Support materials only that illustrate some possible contexts for exploring Science as a Human Endeavour concepts in relation to Science Understanding content.
The level of alcohol in the body can be measured by testing breath or blood alcohol concentrations (ACSCH085). These analysis techniques rely on redox reactions. Police first used breath testing for alcohol in the 1940s. Currently, a range of other detection methods are available to police, and commercially to drivers who are now able to test themselves before driving. Some meters use infrared spectroscopy to determine the amount of alcohol present, which can be converted to blood alcohol concentration (BAC). Electrochemical cells form the basis of ‘alcosensors’ which can also be used to measure BAC. These cells work by recording the electrical potential produced by the oxidation of the ethanol at platinum electrodes. Although science can provide information about the effect of alcohol on our bodies in relation to the ability to drive, decisions about ‘safe’ levels of BAC for driving (including those used to write legislation) take into account other factors, such as the experience of the driver, and can vary from country to country (ACSCH086).
Redox reactions that occur spontaneously can be used as a source of electrical energy. These include wet cells (such as car batteries), dry cells, and alkaline batteries. Fuel cells are electrochemical cells that use up a ‘fuel’, such as hydrogen. Fuel cells were first demonstrated in the 1840s, but were not commercially available until the late twentieth century. Currently, small fuel cells are designed for laptop computers and other portable electronic devices; larger fuel cells are used to provide backup power for hospitals; and wastewater treatment plants and landfills make use of fuel cells to capture and convert the methane gas they produce into methane (ACSCH088). Fuel cells are a potential lower-emission alternative to the internal combustion engine and are already being used to power buses, boats, trains and cars (ACSCH088). International organisations such as the International Partnership for Hydrogen and Fuel Cells in the Economy (IPHE) have been created to foster international cooperation on research and development, common codes and standards, and information sharing on infrastructure development (ACSCH087).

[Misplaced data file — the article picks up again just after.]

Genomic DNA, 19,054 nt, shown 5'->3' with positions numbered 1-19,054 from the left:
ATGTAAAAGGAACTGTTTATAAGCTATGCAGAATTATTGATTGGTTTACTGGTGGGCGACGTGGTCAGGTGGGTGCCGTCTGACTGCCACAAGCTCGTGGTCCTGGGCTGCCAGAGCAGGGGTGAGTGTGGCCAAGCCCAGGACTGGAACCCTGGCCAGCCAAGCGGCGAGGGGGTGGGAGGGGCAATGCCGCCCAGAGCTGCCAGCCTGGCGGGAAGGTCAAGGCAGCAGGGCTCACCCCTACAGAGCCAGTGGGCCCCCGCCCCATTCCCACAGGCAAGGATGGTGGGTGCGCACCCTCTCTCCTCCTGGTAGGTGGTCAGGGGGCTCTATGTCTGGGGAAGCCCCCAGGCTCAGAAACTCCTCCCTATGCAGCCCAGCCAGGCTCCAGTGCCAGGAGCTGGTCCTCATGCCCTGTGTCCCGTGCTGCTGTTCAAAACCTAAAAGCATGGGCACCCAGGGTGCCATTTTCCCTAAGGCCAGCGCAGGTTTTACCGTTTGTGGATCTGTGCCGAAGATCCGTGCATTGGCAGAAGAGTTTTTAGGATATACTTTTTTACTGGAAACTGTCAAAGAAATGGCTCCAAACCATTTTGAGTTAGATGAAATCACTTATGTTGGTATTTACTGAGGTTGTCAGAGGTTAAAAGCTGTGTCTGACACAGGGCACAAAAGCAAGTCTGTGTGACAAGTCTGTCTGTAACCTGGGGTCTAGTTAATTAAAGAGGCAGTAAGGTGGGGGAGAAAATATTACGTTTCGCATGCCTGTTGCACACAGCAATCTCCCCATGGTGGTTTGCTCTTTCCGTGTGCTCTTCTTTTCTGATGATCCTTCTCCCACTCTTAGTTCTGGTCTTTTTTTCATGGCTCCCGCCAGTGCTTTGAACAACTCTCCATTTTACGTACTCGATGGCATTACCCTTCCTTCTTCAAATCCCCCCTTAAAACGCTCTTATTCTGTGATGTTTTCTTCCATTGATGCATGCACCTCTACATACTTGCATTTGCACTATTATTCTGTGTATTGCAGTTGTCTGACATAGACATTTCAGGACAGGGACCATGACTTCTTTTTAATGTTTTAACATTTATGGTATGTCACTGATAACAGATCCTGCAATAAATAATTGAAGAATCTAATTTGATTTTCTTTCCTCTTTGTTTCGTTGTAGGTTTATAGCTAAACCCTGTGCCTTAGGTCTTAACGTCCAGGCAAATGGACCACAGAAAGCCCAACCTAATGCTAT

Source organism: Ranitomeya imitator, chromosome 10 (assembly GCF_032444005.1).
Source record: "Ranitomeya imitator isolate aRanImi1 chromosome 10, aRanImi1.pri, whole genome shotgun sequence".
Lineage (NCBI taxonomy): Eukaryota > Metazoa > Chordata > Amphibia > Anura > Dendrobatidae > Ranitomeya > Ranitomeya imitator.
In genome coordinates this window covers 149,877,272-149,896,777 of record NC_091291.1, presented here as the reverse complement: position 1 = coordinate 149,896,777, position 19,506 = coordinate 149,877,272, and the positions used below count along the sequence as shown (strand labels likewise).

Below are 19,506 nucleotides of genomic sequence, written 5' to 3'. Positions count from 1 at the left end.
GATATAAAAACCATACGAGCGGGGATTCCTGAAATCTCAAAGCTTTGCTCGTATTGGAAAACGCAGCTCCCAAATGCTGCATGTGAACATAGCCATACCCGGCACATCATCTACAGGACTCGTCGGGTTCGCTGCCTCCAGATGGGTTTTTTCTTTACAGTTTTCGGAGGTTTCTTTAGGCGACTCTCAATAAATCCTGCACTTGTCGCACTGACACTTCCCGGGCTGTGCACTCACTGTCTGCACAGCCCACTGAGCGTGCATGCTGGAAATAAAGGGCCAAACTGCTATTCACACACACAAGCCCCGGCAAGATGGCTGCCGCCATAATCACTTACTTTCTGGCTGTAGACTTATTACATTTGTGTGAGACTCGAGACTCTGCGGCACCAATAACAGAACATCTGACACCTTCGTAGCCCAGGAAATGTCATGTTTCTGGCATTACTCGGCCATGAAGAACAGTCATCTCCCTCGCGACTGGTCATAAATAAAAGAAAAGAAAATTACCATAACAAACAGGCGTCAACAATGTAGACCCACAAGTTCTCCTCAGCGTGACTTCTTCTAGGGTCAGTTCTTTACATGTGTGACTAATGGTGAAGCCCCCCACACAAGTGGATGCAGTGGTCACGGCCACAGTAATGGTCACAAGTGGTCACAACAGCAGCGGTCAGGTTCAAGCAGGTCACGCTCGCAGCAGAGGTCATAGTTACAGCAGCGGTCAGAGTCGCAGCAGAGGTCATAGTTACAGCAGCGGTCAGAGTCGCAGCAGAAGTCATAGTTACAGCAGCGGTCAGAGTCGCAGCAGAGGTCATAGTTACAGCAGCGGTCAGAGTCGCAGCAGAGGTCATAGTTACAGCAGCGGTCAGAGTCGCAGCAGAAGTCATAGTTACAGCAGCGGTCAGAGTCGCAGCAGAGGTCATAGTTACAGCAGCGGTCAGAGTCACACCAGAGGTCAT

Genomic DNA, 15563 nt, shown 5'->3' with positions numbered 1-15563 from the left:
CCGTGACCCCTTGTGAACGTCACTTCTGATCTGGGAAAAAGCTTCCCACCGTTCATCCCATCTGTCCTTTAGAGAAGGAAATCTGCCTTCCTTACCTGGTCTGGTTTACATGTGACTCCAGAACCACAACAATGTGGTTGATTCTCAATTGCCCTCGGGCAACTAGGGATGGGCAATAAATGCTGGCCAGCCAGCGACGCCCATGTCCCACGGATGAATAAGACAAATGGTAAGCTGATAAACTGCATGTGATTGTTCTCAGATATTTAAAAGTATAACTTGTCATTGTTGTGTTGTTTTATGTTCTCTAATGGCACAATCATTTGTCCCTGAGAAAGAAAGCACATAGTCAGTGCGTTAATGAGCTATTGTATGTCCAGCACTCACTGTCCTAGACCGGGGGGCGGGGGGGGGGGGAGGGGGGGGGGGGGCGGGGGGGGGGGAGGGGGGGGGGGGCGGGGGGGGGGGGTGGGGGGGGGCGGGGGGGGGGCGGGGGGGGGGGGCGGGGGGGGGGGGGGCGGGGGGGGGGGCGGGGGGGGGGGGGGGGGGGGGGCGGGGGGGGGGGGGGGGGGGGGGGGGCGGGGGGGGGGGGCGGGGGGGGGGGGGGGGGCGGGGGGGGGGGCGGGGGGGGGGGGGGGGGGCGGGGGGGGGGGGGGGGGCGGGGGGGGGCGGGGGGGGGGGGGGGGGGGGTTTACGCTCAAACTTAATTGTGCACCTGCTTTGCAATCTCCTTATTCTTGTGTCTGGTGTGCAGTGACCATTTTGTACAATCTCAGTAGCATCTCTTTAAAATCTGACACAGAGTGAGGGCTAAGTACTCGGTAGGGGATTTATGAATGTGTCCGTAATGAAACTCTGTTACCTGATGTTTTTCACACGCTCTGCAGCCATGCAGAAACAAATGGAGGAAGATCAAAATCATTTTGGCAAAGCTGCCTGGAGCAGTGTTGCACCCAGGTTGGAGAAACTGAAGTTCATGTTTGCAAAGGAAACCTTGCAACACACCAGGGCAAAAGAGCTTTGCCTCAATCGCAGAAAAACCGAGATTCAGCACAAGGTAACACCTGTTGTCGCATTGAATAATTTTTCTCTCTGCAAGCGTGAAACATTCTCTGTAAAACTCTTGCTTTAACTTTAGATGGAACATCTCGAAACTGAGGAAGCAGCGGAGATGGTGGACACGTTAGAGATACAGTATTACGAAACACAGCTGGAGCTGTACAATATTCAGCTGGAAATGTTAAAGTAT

Electrochemistry has a wide range of uses, ranging from industrial scale metal extraction to personal cosmetic treatments. A new application has been in the treatment of mineral rich bore water. New Zealand scientists have trialled a system that uses electrochemistry to remove the iron and manganese ions present in bore water, which currently make the water undrinkable. An electric current converts chloride ions to chlorine, which then oxidises and precipitates out the metal contaminants, as well as disinfecting the water. The electric current passing through the water also dramatically increased the effectiveness of the chlorine in killing organisms in the water. The process requires minimal current and can be provided by a 12-volt car battery, which makes it a cheap and relatively ‘low tech’ solution suitable for use in rural areas of developing countries (ACSCH087).